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Having fished poppers for other types of fish, I would imagine it would be no different for pinks; it might even be easier since pinks tend to show themselves so you know they're present. Toss out the popper and use a couple of quick, short strips followed by a 2-4 second pause. Follow this routine until either a fish hits, or you have to cast out again. Poppers are fairly easy to fish.
 

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Don't overthink this. Pinks are aggressive and easy to target. They will come by in waves and when they are there, you'll catch them.
 

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Alright, i think i get the idea, when they are bright in the rivers they are still aggressive. 4:30 am wake up every morning. Gonna give the poppers a try with my 5 weight. Then my 7/8 spey for sink tips and other fishing etc.
The likelihood of getting a Pink Salmon on a popper in moving water such as Campbell River is extremely remote,what you will get is a few smolts and Salmon fry...and even perhaps a Steelhead. However,Pinks will take small Shrimp off the surface when they are in the ocean,although that too is a difficult task when you consider the density of Shrimp,so it would mostly be sub-surface. Pinks will take Minnow patterns however,these fish are real opportunists and like a quick snack! Yesteday I was fortunate to be teaching a Learn the Water Program for our fly club here on the Island and was fishing a remote North Island River estuary with plenty of fish off the beaches...the bead Head Muddler Minnow was my best fly for the day,I also caught fish on the Blue and natural versions.. for me when the fishing gets tough think outside the box...although this is mostly Salt Water related info but I have found it works extremely well in Rivers such As Campbell River...it is nicer to have a fish either chase or come up to a fly than to drag a fly through it's mouth!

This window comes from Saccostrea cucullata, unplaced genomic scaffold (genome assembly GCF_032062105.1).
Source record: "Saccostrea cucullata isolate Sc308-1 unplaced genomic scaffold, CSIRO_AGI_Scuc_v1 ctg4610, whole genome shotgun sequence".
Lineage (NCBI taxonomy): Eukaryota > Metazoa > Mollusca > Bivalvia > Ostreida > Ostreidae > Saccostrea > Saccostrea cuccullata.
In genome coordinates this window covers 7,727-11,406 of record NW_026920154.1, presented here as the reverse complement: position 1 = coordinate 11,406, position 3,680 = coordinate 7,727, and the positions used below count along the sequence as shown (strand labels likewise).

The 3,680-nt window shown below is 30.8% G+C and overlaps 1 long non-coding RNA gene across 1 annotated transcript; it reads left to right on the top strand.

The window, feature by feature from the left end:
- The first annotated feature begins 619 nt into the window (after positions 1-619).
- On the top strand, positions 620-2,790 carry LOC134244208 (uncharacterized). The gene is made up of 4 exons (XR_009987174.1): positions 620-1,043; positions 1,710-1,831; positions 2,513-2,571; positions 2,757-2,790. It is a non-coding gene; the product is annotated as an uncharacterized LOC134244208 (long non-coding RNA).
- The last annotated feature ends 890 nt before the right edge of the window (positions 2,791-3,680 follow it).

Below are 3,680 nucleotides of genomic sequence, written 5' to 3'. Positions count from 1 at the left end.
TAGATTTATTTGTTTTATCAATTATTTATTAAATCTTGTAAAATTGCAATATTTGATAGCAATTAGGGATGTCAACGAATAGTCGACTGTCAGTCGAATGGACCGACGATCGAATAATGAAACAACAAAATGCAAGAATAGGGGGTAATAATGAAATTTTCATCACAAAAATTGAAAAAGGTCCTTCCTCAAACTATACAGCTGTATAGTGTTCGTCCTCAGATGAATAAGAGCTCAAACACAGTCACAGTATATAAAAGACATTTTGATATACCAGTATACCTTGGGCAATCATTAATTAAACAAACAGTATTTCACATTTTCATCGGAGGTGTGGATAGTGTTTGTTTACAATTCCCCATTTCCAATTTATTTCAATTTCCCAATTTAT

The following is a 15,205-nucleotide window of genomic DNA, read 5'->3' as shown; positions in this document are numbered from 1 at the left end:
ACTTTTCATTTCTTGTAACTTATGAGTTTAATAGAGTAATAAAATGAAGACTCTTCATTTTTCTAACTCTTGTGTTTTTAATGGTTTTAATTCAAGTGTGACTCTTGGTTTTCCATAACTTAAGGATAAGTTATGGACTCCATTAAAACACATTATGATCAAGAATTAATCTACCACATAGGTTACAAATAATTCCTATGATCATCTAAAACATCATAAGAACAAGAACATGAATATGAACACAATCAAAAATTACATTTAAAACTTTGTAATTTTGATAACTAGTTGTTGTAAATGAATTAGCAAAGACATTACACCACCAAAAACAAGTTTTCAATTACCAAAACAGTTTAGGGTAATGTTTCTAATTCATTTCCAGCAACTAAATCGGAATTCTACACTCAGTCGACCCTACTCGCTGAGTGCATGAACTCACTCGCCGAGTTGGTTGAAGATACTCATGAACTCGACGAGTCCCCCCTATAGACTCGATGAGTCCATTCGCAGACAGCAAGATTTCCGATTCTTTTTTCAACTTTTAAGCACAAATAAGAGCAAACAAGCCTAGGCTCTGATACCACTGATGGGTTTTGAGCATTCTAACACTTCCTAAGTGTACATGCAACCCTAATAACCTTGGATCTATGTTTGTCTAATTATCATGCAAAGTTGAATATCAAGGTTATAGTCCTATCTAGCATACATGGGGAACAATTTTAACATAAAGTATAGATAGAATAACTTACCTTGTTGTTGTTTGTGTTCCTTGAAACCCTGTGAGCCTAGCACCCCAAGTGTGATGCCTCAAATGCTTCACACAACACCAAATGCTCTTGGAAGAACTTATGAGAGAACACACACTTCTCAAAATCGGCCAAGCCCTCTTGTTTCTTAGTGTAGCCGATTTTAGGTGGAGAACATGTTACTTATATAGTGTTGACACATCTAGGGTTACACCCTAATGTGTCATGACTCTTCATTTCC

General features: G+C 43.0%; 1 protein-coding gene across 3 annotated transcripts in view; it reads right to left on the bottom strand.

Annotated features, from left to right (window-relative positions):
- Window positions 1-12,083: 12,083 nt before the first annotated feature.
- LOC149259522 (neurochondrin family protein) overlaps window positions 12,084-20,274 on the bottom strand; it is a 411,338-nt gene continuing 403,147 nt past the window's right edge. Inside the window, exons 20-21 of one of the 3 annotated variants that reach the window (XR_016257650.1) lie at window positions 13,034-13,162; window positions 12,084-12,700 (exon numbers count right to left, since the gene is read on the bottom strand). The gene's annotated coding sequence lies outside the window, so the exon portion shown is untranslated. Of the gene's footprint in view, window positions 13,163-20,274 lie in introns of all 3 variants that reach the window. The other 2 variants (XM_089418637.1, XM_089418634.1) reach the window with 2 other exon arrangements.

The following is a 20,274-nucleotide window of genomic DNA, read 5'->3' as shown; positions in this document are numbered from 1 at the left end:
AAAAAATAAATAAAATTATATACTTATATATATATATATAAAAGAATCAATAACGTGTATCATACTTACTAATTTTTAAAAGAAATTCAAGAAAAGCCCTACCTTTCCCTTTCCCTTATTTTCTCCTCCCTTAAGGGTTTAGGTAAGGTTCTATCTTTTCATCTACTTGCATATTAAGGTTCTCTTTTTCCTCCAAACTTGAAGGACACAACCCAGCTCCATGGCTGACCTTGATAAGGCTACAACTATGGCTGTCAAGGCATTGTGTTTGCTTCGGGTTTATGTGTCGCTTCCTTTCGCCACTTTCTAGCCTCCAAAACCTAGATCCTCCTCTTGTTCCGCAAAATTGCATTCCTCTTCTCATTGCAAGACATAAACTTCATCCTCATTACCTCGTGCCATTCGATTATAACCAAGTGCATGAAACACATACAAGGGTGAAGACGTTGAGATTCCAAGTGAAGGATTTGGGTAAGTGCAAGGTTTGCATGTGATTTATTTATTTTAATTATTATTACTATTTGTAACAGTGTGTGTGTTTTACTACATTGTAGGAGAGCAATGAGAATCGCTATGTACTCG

Tight Lines
C
 

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I think I side with Salar on this one. Have a feeling that pinks would probably ignore a popper like the plague because the flies are quite big and almost impossible to get down to the mid lower water column where (especially in rivers) you need to be to target these fish. I have used floating line successfully on beaches but they seem to hunker down a little more when they get in the river. I don't mean to discourage you just wanted to add my experience with pinks, cause if you did end up having success on a popper it would probably be a really fun way to fish them
 

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Discussion Starter · #9 ·
It's not remote, i had pinks chase one down (multiples last year) but they wouldnt fully commit. I know you can catch them and im not discouraged. I am just seeing if anyone else has done this before. By the end of the trip i will have caught one on a popper let me assure you.